Former jail administrator sentenced to prison for depriving insulin to diabetic inmate

“Denying necessary medical treatment is inhuman and unconstitutional.”

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Responsible for the death of an insulin-dependent diabetic inmate, a former Oklahoma jail administrator was sentenced Wednesday to 51 months in federal prison after pleading guilty to criminal civil rights violation under color of law by depriving the detainee of medical care. According to a lawsuit filed by the victim’s family, the administrator accused the victim of faking his deteriorating symptoms while refusing to provide medical attention for three days.

On June 16, 2013, a pretrial detainee named Kory Wilson, 27, arrived at McClain County Jail, where he neither received a medical evaluation or insulin treatments for his Type-1 diabetes. Three days later, Lt. Wayne Barnes found Wilson lying on the floor of his cell and finally ordered a corrections officer to call emergency medical services.

On June 21, 2013, Wilson died of diabetic ketoacidosis after having never regained consciousness. According to his indictment, Lt. Barnes knew Wilson was a Type-1 diabetic yet still refused to provide his medically necessary insulin treatments while in police custody.

On the same day as his death, Wilson was charged in McClain County District Court with knowingly concealing stolen property and carrying a weapon where alcohol is served.

Wilson’s family later filed a lawsuit alleging that an unwritten policy existed at the jail denying medical treatment to detainees without official approval. According to the suit, Barnes repeatedly accused Wilson of faking his symptoms despite the fact that the diabetic inmate could not walk unassisted and was barely able to speak in the days prior to his death.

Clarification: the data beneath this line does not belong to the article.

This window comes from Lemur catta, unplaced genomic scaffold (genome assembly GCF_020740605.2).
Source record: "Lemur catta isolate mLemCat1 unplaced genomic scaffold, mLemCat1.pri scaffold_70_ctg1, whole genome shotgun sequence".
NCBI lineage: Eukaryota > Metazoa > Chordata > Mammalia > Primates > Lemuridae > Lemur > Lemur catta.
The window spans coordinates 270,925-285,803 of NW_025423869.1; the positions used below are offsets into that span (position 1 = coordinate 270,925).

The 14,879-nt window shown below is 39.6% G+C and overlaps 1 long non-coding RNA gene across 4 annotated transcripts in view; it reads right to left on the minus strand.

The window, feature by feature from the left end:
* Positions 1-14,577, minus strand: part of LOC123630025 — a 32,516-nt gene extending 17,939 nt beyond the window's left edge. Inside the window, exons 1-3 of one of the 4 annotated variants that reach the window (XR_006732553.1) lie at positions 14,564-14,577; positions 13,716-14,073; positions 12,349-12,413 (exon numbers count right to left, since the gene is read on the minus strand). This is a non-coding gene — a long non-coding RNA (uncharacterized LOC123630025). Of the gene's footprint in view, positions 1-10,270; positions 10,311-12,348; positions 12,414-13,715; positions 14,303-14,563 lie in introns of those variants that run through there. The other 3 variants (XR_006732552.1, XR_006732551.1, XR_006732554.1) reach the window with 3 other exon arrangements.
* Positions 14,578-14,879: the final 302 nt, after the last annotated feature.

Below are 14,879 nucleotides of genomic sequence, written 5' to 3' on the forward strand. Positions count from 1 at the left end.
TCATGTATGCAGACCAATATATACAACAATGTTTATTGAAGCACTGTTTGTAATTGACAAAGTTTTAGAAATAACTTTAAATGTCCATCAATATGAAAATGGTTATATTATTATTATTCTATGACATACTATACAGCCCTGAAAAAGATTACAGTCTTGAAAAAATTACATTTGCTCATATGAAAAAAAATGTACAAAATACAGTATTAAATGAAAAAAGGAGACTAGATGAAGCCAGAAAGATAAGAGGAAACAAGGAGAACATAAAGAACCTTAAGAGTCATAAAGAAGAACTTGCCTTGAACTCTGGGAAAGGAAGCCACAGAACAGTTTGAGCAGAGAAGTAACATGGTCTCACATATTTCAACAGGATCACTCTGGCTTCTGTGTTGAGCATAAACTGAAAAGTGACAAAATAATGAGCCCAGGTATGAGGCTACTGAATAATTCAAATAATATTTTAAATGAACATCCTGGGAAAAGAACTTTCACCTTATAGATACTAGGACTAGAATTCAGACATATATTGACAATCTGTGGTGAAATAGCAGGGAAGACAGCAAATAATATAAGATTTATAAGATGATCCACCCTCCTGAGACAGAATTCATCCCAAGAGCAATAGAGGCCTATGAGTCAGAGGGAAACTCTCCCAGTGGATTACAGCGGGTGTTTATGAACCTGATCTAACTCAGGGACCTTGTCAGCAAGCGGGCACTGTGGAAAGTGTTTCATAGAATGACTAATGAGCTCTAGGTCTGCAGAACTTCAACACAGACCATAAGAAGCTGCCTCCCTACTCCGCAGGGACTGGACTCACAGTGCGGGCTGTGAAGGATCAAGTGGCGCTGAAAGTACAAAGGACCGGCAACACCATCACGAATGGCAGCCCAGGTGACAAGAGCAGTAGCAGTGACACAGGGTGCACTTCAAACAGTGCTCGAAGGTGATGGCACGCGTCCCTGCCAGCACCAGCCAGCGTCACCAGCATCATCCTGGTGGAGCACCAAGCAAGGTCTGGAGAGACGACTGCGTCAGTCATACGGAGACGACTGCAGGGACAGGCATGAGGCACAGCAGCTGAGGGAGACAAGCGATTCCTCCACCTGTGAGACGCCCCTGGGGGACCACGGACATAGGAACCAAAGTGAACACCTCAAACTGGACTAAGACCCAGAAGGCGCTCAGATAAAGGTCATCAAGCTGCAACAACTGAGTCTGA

On February 9, Barnes pleaded guilty to violating Wilson’s constitutional rights by depriving medical care. Barnes admitted that he had been aware of Wilson’s medical condition during that time period, but he willingly refused to provide the medically necessary insulin to the pretrial detainee. Barnes also confessed that his inaction directly resulted in Wilson’s death.

“My actions should have been better than what they were, and for that, I’m truly sorry,” Barnes told an Oklahoma City federal judge during the sentencing.

“Inmates deserve and the law requires that adequate medical care be provided by penal institutions,” stated U.S. Attorney Mark Yancey. “Denying necessary medical treatment is inhuman and unconstitutional.”

On Wednesday, Barnes was sentenced to 51 months in federal prison and ordered to pay a $10,000 fine. The former jail administrator is scheduled to begin his prison sentence by September 14.

In October 2012, Maricopa County agreed to pay $3.25 million to settle a wrongful death lawsuit filed by the family of Deborah Braillard, who was denied insulin for three days while in police custody at an Arizona jail. In August 2015, Michael Robinson died in police custody after Missouri police refused to provide his insulin treatments and locked him in solitary confinement as he begged for medical assistance.

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